"You stay with the strength of the pitcher, not the strength of the hitter," Price said. "We've got to stay with what these guys do well. The other thing is we have to coax them into believing there is never a bad matchup. You're going to come into every series and there are going to be hitters you've faced that have had some success against some of our pitchers. We have to find a way to create an environment where none of these guys feel like there is a bad matchup with our opponent."
That's where Jenkins comes in. Besides being a second set of eyes for Price and the pitchers, he is often complementing the work of advance scouts in the days leading up series. That requires digesting large volumes of videos and breakdowns about every opposing hitter and giving the pitchers a blueprint to combat them in matchups, especially ones that previously have had success.
"Having two allows them to have a little more time," reliever Manny Parra said. "I think Mack is really able to look at video and nail it down. Bryan is just a great communicator. They both are."
Added to the big league staff before the 2012 season to assist Price, the 49-year-old Jenkins has 24 seasons in the organization, including six from 2006-11 as its Minor League pitching coordinator. Many of the younger pitchers who came up through the system already knew and worked with Jenkins by the time they reached Cincinnati.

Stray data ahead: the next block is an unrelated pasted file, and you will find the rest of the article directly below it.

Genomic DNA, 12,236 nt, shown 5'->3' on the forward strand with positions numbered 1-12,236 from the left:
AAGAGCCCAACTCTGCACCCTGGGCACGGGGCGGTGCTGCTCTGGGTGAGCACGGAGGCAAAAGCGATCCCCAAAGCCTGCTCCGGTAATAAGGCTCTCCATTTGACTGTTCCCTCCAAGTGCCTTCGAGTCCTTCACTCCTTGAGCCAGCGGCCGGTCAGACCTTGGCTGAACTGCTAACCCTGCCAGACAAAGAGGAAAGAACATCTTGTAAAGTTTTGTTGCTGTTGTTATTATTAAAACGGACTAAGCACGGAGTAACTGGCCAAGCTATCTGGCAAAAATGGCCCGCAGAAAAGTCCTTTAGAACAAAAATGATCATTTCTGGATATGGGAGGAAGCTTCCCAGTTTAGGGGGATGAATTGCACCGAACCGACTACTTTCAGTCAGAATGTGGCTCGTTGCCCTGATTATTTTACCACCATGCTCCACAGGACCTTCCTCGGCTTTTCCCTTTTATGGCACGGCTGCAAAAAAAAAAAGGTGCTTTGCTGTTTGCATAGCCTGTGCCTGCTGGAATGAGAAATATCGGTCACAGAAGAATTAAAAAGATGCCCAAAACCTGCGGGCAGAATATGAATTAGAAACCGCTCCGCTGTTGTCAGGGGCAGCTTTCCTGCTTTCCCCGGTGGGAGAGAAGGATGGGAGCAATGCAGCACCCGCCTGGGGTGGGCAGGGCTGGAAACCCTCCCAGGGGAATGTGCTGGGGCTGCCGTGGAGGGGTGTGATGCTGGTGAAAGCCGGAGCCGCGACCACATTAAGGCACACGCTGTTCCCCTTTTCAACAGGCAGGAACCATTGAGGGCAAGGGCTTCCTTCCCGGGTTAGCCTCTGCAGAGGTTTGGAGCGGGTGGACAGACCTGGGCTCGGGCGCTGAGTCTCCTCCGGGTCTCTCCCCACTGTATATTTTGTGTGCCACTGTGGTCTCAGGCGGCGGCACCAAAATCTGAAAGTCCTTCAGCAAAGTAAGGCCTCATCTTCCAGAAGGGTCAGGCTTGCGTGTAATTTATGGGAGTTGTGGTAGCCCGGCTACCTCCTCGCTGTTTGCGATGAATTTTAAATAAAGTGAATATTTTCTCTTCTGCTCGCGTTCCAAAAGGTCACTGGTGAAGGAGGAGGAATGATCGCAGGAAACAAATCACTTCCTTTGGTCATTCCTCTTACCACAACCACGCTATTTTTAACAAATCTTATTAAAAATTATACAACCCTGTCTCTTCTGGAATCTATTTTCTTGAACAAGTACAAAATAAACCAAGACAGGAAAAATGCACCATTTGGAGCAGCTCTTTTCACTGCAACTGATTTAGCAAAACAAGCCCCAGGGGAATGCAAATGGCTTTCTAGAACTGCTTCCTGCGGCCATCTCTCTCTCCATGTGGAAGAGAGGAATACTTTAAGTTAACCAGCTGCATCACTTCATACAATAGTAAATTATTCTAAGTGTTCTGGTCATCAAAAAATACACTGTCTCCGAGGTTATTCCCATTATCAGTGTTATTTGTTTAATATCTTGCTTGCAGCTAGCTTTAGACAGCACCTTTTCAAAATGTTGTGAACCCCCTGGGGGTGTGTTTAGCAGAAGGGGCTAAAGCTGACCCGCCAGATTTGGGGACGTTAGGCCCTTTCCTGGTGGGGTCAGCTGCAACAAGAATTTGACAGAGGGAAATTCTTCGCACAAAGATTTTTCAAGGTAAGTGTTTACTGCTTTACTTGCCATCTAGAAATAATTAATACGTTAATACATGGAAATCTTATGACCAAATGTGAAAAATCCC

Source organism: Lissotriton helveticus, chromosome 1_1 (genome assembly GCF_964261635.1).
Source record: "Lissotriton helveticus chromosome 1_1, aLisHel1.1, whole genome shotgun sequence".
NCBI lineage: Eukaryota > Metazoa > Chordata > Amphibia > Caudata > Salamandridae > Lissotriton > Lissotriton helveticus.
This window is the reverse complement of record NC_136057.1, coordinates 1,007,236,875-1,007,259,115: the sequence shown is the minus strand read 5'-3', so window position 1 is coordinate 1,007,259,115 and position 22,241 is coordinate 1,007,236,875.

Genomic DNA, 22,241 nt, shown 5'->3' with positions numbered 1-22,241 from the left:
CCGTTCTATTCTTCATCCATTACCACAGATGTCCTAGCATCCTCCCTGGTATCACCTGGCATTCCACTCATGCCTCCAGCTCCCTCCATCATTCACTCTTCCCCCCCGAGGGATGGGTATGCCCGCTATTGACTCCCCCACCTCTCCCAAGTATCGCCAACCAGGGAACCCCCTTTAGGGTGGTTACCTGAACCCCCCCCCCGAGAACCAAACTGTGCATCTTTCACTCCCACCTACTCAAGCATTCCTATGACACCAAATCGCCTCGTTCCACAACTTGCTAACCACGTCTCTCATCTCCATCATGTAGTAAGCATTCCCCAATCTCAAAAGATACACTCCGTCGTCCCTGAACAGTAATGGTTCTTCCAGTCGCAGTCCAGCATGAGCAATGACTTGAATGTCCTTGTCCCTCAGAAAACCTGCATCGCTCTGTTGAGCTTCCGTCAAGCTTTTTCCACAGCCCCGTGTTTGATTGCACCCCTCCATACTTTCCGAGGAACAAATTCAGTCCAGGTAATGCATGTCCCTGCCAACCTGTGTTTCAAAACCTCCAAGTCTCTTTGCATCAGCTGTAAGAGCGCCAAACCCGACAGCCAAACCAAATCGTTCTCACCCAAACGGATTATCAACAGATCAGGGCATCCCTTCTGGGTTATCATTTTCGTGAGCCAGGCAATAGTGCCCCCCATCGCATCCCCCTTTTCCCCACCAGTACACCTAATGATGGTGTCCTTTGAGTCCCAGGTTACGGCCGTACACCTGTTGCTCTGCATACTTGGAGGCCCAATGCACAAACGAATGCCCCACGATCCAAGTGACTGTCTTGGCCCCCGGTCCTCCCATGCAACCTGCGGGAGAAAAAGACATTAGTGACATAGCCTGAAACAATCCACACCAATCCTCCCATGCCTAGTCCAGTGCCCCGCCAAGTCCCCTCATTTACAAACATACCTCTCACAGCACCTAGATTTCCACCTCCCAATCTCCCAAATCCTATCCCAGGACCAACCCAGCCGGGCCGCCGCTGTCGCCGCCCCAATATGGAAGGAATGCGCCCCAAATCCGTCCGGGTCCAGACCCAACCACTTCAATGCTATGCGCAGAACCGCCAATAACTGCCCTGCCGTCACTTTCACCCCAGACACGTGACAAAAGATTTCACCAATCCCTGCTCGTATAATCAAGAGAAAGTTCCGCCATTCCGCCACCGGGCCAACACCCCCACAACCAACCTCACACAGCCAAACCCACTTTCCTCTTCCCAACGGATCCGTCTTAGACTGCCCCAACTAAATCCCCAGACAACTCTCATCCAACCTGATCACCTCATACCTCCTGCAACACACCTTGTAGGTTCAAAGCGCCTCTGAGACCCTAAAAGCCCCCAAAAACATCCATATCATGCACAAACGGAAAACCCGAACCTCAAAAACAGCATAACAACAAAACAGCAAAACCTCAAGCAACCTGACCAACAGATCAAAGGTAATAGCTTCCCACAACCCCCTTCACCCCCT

"I think that's part of the biggest thing. The guys that did pitch when I was down there trust me," Jenkins said. "It's really a coach's pleasure seeing someone making the most of the abilities that they're given."
Jenkins doesn't just look at other teams on video, but also pores over pitchers on the Reds' staff, looking for mechanical flaws when things are going wrong or the parts of a delivery that are going right and should be repeated.
"The biggest thing that helps all of us is Mack is kind of a guy who does the scouting reports, watches us mechanically and kind of does the same thing Bryan does," Bailey said. "But it's kind of behind the scenes. That behind the scenes is a very big thing."
Signed by the Reds shortly before Spring Training, Parra struggled but made the team out of camp. During video reviews, Jenkins noticed that Parra's curveball lagged behind his other pitches in effectiveness. Near the end of camp, Price told Parra to ditch the curveball and develop a slider.
"Everything was hard, and then I'd try and throw a curveball -- I was going too fast for it," Parra said.